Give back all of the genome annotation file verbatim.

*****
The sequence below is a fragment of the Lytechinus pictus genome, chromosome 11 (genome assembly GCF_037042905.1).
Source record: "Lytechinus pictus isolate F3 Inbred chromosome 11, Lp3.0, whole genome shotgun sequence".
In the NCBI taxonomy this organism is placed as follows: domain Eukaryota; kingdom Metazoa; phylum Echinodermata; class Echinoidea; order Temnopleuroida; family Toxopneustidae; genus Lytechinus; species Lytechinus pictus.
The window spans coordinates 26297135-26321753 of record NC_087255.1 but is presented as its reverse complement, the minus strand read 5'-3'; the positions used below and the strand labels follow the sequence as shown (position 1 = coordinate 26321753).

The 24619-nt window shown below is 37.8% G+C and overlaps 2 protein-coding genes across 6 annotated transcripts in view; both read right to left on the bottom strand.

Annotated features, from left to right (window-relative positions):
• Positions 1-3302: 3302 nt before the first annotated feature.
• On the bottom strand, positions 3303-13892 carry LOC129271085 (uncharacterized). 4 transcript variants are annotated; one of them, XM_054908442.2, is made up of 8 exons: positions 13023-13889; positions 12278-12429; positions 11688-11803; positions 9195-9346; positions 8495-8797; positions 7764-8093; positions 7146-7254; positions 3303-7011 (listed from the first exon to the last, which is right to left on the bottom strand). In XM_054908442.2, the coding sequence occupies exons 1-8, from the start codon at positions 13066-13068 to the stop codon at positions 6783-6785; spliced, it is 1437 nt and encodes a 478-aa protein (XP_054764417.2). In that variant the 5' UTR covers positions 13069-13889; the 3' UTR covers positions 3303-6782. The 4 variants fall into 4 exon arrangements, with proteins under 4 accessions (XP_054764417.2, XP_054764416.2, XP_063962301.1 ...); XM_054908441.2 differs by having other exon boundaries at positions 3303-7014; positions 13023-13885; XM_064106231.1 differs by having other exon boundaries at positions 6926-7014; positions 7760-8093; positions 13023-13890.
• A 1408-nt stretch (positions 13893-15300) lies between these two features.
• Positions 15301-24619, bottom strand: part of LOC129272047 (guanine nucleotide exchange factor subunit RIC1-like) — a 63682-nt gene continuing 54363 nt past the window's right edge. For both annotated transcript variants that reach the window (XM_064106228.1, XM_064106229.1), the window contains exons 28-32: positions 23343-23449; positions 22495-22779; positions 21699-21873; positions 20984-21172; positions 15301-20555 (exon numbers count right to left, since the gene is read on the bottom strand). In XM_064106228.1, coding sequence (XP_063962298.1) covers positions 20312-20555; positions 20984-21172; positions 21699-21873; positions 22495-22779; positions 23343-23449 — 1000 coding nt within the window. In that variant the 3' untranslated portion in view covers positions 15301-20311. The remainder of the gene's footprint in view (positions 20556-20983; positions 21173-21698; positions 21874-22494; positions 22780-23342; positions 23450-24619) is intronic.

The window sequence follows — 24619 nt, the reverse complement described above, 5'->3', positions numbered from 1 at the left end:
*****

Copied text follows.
The sequence below is a fragment of the Lytechinus pictus genome, chromosome 11 (genome assembly GCF_037042905.1).
Source record: "Lytechinus pictus isolate F3 Inbred chromosome 11, Lp3.0, whole genome shotgun sequence".
In the NCBI taxonomy this organism is placed as follows: domain Eukaryota; kingdom Metazoa; phylum Echinodermata; class Echinoidea; order Temnopleuroida; family Toxopneustidae; genus Lytechinus; species Lytechinus pictus.
The window spans coordinates 26297135-26321753 of record NC_087255.1 but is presented as its reverse complement, the minus strand read 5'-3'; the positions used below and the strand labels follow the sequence as shown (position 1 = coordinate 26321753).

The 24619-nt window shown below is 37.8% G+C and overlaps 2 protein-coding genes across 6 annotated transcripts in view; both read right to left on the bottom strand.

Annotated features, from left to right (window-relative positions):
• Positions 1-3302: 3302 nt before the first annotated feature.
• On the bottom strand, positions 3303-13892 carry LOC129271085 (uncharacterized). 4 transcript variants are annotated; one of them, XM_054908442.2, is made up of 8 exons: positions 13023-13889; positions 12278-12429; positions 11688-11803; positions 9195-9346; positions 8495-8797; positions 7764-8093; positions 7146-7254; positions 3303-7011 (listed from the first exon to the last, which is right to left on the bottom strand). In XM_054908442.2, the coding sequence occupies exons 1-8, from the start codon at positions 13066-13068 to the stop codon at positions 6783-6785; spliced, it is 1437 nt and encodes a 478-aa protein (XP_054764417.2). In that variant the 5' UTR covers positions 13069-13889; the 3' UTR covers positions 3303-6782. The 4 variants fall into 4 exon arrangements, with proteins under 4 accessions (XP_054764417.2, XP_054764416.2, XP_063962301.1 ...); XM_054908441.2 differs by having other exon boundaries at positions 3303-7014; positions 13023-13885; XM_064106231.1 differs by having other exon boundaries at positions 6926-7014; positions 7760-8093; positions 13023-13890.
• A 1408-nt stretch (positions 13893-15300) lies between these two features.
• Positions 15301-24619, bottom strand: part of LOC129272047 (guanine nucleotide exchange factor subunit RIC1-like) — a 63682-nt gene continuing 54363 nt past the window's right edge. For both annotated transcript variants that reach the window (XM_064106228.1, XM_064106229.1), the window contains exons 28-32: positions 23343-23449; positions 22495-22779; positions 21699-21873; positions 20984-21172; positions 15301-20555 (exon numbers count right to left, since the gene is read on the bottom strand). In XM_064106228.1, coding sequence (XP_063962298.1) covers positions 20312-20555; positions 20984-21172; positions 21699-21873; positions 22495-22779; positions 23343-23449 — 1000 coding nt within the window. In that variant the 3' untranslated portion in view covers positions 15301-20311. The remainder of the gene's footprint in view (positions 20556-20983; positions 21173-21698; positions 21874-22494; positions 22780-23342; positions 23450-24619) is intronic.

The window sequence follows — 24619 nt, the reverse complement described above, 5'->3', positions numbered from 1 at the left end: